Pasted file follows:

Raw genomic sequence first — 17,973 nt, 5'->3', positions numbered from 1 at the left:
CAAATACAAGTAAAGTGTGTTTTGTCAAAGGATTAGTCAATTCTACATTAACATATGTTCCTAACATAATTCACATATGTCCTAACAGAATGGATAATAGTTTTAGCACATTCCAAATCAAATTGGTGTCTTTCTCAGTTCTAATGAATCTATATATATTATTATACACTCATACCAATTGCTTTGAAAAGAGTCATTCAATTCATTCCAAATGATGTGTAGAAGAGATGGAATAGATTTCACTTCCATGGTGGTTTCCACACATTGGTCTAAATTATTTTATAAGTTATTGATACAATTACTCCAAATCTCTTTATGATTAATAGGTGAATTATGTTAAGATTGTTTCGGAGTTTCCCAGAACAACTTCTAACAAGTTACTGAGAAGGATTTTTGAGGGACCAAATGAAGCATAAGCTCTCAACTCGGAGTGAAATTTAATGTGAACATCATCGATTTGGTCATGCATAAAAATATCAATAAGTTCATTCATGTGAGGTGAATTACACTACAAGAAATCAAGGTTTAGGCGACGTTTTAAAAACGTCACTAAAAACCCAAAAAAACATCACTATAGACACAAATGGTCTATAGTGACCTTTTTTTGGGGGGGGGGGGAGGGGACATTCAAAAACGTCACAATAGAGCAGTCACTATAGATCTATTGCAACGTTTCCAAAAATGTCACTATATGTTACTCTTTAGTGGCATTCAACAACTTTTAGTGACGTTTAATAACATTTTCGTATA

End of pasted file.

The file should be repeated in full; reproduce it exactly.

Raw genomic sequence first — 17,973 nt, 5'->3', positions numbered from 1 at the left:
CAAATACAAGTAAAGTGTGTTTTGTCAAAGGATTAGTCAATTCTACATTAACATATGTTCCTAACATAATTCACATATGTCCTAACAGAATGGATAATAGTTTTAGCACATTCCAAATCAAATTGGTGTCTTTCTCAGTTCTAATGAATCTATATATATTATTATACACTCATACCAATTGCTTTGAAAAGAGTCATTCAATTCATTCCAAATGATGTGTAGAAGAGATGGAATAGATTTCACTTCCATGGTGGTTTCCACACATTGGTCTAAATTATTTTATAAGTTATTGATACAATTACTCCAAATCTCTTTATGATTAATAGGTGAATTATGTTAAGATTGTTTCGGAGTTTCCCAGAACAACTTCTAACAAGTTACTGAGAAGGATTTTTGAGGGACCAAATGAAGCATAAGCTCTCAACTCGGAGTGAAATTTAATGTGAACATCATCGATTTGGTCATGCATAAAAATATCAATAAGTTCATTCATGTGAGGTGAATTACACTACAAGAAATCAAGGTTTAGGCGACGTTTTAAAAACGTCACTAAAAACCCAAAAAAACATCACTATAGACACAAATGGTCTATAGTGACCTTTTTTTGGGGGGGGGGGGAGGGGACATTCAAAAACGTCACAATAGAGCAGTCACTATAGATCTATTGCAACGTTTCCAAAAATGTCACTATATGTTACTCTTTAGTGGCATTCAACAACTTTTAGTGACGTTTAATAACATTTTCGTATA